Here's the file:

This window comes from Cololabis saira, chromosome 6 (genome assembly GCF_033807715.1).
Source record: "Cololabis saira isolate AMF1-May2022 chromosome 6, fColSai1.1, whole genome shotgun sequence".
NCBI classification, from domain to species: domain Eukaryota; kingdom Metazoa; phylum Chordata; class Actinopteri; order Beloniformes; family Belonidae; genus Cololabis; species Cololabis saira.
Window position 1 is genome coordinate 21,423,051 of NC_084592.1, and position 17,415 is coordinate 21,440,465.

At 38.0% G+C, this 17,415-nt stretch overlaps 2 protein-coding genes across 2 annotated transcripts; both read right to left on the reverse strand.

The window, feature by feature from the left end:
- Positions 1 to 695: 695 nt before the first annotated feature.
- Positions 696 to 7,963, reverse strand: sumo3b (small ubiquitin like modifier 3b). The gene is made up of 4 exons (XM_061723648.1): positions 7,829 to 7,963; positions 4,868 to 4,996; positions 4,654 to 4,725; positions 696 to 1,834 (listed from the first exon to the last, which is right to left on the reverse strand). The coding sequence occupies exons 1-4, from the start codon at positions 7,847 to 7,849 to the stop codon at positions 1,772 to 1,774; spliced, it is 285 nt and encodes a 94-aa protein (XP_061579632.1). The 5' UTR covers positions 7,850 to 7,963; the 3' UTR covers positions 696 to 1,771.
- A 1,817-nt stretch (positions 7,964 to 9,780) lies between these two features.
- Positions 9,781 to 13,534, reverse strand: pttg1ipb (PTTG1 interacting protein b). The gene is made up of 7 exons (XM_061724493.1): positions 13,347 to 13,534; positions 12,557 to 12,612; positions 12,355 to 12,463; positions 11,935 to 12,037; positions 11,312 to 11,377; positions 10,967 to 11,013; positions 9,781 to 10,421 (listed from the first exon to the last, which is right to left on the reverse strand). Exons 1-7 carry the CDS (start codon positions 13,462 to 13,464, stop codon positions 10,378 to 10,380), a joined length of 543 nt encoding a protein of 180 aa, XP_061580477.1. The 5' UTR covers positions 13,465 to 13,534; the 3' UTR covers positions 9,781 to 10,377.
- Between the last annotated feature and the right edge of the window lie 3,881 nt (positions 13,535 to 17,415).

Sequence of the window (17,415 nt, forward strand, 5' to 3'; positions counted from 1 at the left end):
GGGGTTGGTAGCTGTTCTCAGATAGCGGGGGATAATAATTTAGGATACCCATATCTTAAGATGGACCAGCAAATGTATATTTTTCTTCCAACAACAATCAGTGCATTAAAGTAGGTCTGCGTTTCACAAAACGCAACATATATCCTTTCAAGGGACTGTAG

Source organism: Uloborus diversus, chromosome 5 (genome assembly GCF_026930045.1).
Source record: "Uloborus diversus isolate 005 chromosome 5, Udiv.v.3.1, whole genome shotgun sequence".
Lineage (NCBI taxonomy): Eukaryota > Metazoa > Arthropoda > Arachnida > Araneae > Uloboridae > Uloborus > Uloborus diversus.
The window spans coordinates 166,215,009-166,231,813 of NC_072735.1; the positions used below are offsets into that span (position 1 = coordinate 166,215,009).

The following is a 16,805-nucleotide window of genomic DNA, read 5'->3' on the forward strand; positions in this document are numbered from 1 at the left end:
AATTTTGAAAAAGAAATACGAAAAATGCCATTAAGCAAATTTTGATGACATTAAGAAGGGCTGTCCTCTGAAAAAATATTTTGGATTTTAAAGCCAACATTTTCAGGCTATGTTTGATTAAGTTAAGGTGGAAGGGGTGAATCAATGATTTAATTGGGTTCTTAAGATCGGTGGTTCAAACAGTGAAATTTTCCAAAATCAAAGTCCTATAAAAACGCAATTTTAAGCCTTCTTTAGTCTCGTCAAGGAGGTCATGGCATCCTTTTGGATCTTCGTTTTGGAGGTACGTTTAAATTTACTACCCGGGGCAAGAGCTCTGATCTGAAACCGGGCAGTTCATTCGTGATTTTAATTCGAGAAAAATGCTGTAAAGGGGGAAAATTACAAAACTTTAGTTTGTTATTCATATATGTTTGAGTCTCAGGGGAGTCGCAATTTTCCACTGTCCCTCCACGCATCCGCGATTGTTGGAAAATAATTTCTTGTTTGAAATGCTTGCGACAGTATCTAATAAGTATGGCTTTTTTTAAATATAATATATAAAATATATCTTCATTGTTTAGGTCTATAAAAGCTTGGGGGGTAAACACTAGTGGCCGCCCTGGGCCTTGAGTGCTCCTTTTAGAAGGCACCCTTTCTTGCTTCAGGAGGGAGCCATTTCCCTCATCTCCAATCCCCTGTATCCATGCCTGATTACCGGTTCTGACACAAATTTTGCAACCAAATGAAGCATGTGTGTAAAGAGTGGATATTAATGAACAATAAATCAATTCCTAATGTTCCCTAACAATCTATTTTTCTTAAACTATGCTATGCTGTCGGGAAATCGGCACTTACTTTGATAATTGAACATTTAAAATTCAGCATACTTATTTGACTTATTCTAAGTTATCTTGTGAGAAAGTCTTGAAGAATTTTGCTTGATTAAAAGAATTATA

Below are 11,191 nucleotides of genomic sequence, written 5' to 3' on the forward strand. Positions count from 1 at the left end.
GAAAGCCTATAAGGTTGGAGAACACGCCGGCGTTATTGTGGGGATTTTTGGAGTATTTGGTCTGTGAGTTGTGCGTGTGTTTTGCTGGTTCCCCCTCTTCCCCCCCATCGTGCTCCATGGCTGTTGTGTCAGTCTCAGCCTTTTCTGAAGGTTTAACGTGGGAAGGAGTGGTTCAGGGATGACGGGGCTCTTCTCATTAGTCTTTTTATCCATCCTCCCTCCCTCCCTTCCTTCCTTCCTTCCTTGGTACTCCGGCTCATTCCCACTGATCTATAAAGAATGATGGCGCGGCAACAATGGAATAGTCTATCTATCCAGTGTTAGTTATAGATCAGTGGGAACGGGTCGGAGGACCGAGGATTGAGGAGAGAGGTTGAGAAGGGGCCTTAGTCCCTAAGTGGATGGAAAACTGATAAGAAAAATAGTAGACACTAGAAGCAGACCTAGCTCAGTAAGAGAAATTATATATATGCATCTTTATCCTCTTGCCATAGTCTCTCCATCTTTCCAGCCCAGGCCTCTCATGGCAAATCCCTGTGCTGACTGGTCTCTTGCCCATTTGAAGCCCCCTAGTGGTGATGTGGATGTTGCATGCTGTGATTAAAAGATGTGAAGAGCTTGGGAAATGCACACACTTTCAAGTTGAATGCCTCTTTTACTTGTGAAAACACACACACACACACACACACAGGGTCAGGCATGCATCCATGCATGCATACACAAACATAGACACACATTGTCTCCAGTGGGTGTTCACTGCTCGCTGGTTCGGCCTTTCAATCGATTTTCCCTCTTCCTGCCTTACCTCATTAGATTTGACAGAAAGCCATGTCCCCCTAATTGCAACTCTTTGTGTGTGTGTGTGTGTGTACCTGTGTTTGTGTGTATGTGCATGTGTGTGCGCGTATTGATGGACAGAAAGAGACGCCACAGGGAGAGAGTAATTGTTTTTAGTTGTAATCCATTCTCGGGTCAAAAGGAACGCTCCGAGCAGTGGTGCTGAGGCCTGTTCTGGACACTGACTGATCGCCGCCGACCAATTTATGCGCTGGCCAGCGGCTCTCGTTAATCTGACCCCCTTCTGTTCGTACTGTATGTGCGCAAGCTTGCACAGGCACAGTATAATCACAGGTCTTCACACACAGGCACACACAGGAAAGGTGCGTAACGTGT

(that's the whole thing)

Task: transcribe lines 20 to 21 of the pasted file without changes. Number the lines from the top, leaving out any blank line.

Below are 11,191 nucleotides of genomic sequence, written 5' to 3' on the forward strand. Positions count from 1 at the left end.
GAAAGCCTATAAGGTTGGAGAACACGCCGGCGTTATTGTGGGGATTTTTGGAGTATTTGGTCTGTGAGTTGTGCGTGTGTTTTGCTGGTTCCCCCTCTTCCCCCCCATCGTGCTCCATGGCTGTTGTGTCAGTCTCAGCCTTTTCTGAAGGTTTAACGTGGGAAGGAGTGGTTCAGGGATGACGGGGCTCTTCTCATTAGTCTTTTTATCCATCCTCCCTCCCTCCCTTCCTTCCTTCCTTCCTTGGTACTCCGGCTCATTCCCACTGATCTATAAAGAATGATGGCGCGGCAACAATGGAATAGTCTATCTATCCAGTGTTAGTTATAGATCAGTGGGAACGGGTCGGAGGACCGAGGATTGAGGAGAGAGGTTGAGAAGGGGCCTTAGTCCCTAAGTGGATGGAAAACTGATAAGAAAAATAGTAGACACTAGAAGCAGACCTAGCTCAGTAAGAGAAATTATATATATGCATCTTTATCCTCTTGCCATAGTCTCTCCATCTTTCCAGCCCAGGCCTCTCATGGCAAATCCCTGTGCTGACTGGTCTCTTGCCCATTTGAAGCCCCCTAGTGGTGATGTGGATGTTGCATGCTGTGATTAAAAGATGTGAAGAGCTTGGGAAATGCACACACTTTCAAGTTGAATGCCTCTTTTACTTGTGAAAACACACACACACACACACACACAGGGTCAGGCATGCATCCATGCATGCATACACAAACATAGACACACATTGTCTCCAGTGGGTGTTCACTGCTCGCTGGTTCGGCCTTTCAATCGATTTTCCCTCTTCCTGCCTTACCTCATTAGATTTGACAGAAAGCCATGTCCCCCTAATTGCAACTCTTTGTGTGTGTGTGTGTGTGTACCTGTGTTTGTGTGTATGTGCATGTGTGTGCGCGTATTGATGGACAGAAAGAGACGCCACAGGGAGAGAGTAATTGTTTTTAGTTGTAATCCATTCTCGGGTCAAAAGGAACGCTCCGAGCAGTGGTGCTGAGGCCTGTTCTGGACACTGACTGATCGCCGCCGACCAATTTATGCGCTGGCCAGCGGCTCTCGTTAATCTGACCCCCTTCTGTTCGTACTGTATGTGCGCAAGCTTGCACAGGCACAGTATAATCACAGGTCTTCACACACAGGCACACACAGGAAAGGTGCGTAACGTGT